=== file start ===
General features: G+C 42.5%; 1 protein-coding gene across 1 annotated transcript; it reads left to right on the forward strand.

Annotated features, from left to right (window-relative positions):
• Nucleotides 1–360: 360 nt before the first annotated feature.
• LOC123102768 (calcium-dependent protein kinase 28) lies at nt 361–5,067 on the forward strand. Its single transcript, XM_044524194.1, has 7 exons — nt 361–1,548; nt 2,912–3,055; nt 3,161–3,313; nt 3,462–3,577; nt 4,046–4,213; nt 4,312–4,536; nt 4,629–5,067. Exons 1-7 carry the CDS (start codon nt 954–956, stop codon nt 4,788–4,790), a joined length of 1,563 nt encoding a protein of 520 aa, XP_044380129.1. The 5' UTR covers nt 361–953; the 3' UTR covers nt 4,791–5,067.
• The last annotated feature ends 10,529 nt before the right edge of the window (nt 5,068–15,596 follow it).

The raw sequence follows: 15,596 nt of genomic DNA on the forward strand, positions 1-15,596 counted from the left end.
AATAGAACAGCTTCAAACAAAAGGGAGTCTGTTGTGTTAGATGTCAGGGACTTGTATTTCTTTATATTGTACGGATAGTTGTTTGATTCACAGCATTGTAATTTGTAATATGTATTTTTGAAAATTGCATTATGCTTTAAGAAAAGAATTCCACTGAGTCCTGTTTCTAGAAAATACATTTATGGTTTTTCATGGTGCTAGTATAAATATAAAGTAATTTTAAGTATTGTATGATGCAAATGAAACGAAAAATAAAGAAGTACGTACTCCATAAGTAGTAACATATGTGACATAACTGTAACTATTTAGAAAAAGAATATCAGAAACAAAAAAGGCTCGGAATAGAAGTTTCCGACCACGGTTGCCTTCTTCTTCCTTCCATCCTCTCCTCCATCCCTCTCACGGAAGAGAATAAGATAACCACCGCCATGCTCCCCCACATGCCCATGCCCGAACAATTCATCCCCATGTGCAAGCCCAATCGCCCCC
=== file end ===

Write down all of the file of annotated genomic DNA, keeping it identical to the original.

General features: G+C 42.5%; 1 protein-coding gene across 1 annotated transcript; it reads left to right on the forward strand.

Annotated features, from left to right (window-relative positions):
• Nucleotides 1–360: 360 nt before the first annotated feature.
• LOC123102768 (calcium-dependent protein kinase 28) lies at nt 361–5,067 on the forward strand. Its single transcript, XM_044524194.1, has 7 exons — nt 361–1,548; nt 2,912–3,055; nt 3,161–3,313; nt 3,462–3,577; nt 4,046–4,213; nt 4,312–4,536; nt 4,629–5,067. Exons 1-7 carry the CDS (start codon nt 954–956, stop codon nt 4,788–4,790), a joined length of 1,563 nt encoding a protein of 520 aa, XP_044380129.1. The 5' UTR covers nt 361–953; the 3' UTR covers nt 4,791–5,067.
• The last annotated feature ends 10,529 nt before the right edge of the window (nt 5,068–15,596 follow it).

The raw sequence follows: 15,596 nt of genomic DNA on the forward strand, positions 1-15,596 counted from the left end.
AATAGAACAGCTTCAAACAAAAGGGAGTCTGTTGTGTTAGATGTCAGGGACTTGTATTTCTTTATATTGTACGGATAGTTGTTTGATTCACAGCATTGTAATTTGTAATATGTATTTTTGAAAATTGCATTATGCTTTAAGAAAAGAATTCCACTGAGTCCTGTTTCTAGAAAATACATTTATGGTTTTTCATGGTGCTAGTATAAATATAAAGTAATTTTAAGTATTGTATGATGCAAATGAAACGAAAAATAAAGAAGTACGTACTCCATAAGTAGTAACATATGTGACATAACTGTAACTATTTAGAAAAAGAATATCAGAAACAAAAAAGGCTCGGAATAGAAGTTTCCGACCACGGTTGCCTTCTTCTTCCTTCCATCCTCTCCTCCATCCCTCTCACGGAAGAGAATAAGATAACCACCGCCATGCTCCCCCACATGCCCATGCCCGAACAATTCATCCCCATGTGCAAGCCCAATCGCCCCC